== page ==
Leaders lose sleep too
The best leaders are often deemed to have been born, not made. But one WA CEO says it is possible to shape your leadership style from mistakes.
Taking a not-for-profit organisation into a position of renewed growth has not been easy but it’s what MSWA head Marcus Stafford has achieved since joining the multiple sclerosis awareness society in 2002.
Stafford has lifted the organisation’s profit from $4.5 million to $55m, while increasing its staff from 100 to 750 staff – not a bad effort.
But he remains humble about leadership and says he learns from others, good and bad.
However, he maintains that, as a leader, confidence and self-belief are essential around sound decision-making.
“You equally have to have a level of awareness that you are not the monopoly of all good ideas so you are receptive to other ideas,” Stafford says.
Stafford says he’s learnt more from bad managers - and his own mistakes – than from the best leaders he’s worked with and the best results he’s achieved.
“It’s been an interesting dichotomy in that regard,” he says.
“The worst managers I have seen have hired in consultants through their own weakness, allowed those consultants to steal their watch and then tell them the wrong time. But because of their weakness and inability, have followed the road map that’s been given them by the consultant, even if it’s wrong.”
Stafford is credited with turning around the fortunes of the South Australian and Northern Territory branches of the multiple sclerosis societies – but it didn’t come without pain.
Stafford was forced to retrench 20 per cent of staff and says he lost sleep.
“I think if you are a CEO you have to have sufficient human characteristics that understand the responsibility you bear in this organisation. Once it’s a cold clinical thing you’ve lost what it’s all about,” he says.
“So yes, absolutely, you lose sleep.
“I tell you when I lost most sleep; when I thought 125 people were going to lose their livelihoods and the thousands of people in South Australia with MS were going to lose representation. That was really when I lost sleep.”
Stafford says his initial thought when he started to go through the business was that he would keep the management team and cut down through the ranks.
But as he delved deeper – and he didn’t have a lot of time – he realised that decisions made over the previous three years were a reflection of the management and board.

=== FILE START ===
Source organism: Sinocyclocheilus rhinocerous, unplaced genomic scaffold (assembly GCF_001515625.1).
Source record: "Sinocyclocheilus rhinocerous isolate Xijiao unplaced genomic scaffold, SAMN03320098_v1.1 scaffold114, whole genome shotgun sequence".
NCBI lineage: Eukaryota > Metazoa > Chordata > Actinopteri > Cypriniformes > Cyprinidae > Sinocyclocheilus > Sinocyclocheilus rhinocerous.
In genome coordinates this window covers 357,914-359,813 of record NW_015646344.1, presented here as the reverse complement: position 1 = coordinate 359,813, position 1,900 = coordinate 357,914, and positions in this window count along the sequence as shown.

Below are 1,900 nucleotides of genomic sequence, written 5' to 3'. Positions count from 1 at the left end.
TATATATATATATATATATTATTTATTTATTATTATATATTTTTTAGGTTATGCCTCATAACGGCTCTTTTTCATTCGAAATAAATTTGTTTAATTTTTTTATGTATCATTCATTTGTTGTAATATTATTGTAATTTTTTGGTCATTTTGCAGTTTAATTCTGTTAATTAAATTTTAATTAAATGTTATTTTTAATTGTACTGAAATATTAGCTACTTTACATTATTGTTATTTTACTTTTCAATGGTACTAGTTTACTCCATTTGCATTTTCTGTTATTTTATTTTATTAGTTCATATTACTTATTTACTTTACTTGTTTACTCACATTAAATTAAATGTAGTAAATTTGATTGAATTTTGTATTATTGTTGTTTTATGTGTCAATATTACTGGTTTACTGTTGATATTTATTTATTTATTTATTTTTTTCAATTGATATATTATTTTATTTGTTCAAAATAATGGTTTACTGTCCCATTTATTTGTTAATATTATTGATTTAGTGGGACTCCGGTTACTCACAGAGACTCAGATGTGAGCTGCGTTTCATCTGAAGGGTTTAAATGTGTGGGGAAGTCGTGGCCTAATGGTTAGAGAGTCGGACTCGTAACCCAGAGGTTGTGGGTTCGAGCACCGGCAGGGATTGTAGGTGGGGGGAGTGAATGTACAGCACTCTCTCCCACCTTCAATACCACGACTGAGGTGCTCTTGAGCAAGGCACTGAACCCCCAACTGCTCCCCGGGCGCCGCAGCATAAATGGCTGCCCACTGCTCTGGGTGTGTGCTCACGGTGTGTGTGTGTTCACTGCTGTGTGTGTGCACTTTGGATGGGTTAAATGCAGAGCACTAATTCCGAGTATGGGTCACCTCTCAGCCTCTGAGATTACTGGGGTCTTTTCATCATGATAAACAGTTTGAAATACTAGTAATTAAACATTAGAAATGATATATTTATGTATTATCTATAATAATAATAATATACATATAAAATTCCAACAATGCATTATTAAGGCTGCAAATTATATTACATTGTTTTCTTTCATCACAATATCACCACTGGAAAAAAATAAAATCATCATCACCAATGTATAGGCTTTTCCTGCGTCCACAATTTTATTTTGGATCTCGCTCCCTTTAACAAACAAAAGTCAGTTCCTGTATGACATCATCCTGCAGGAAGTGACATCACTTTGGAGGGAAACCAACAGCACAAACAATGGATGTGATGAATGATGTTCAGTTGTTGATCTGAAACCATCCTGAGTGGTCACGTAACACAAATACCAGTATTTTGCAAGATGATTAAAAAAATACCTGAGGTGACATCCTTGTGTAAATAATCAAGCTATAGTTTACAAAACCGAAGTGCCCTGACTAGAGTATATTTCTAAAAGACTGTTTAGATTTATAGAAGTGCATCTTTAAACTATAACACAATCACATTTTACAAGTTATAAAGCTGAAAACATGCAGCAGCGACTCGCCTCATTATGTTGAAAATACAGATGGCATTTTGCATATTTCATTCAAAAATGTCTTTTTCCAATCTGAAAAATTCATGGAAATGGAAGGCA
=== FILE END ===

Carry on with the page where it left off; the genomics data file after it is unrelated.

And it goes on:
“I realised it was lions led by donkeys and for me to retain the donkeys of management would have been irresponsible, so I cut out all the managers except one,” he says.
“There were some really good men and women who sat within that structure who lost their positions just by virtue of being unlucky enough to be working at the wrong company under the wrong management.
“I looked at strategy, structure, then staffing. It was a surprise for me when I did strategy and those decisions that I led to structure then to staffing. Then it was 25 staff, where if they had been lower level staff it would have been significantly more redundancies.”
Stafford says it’s important to maintain transparency with remaining staff, detailing reasons why decisions have made and outlining how the team must now knit together to move forward.
He says the turnaround took about three years with the organisation handed back to its new CEO and board about a year ago.
‘Death by a thousand cuts destroys culture’
While redundancies have become commonplace in WA, Stafford – who has worked in London, throughout Europe, North Africa and the United States – says WA is one of the most savage when it comes to slashing staff.
“I reckon this is the worst town for it,” he says. “I’ve seen it but not as savagely as I’ve seen it in WA. It’s always surprised me.”
“I’ve seen the economic times, have been through the recession. I have seen how recessions hit countries and companies and how recessions make companies act and I’ve certainly seen good and bad decision making around the world on the back of that stimulus.
“I’ve certainly seen arms being surgically removed to retain the life of the body and all those things we know.
“There is a way of doing this stuff. I’m not so naïve as to say you should never do it, I’m saying cut once, cut hard.
“Death by a thousand cuts is what destroys the culture of the organisation and the long-term viability of that company because it takes so long to recover and every time you get there, there’s another redundancy happening and it just goes on forever.”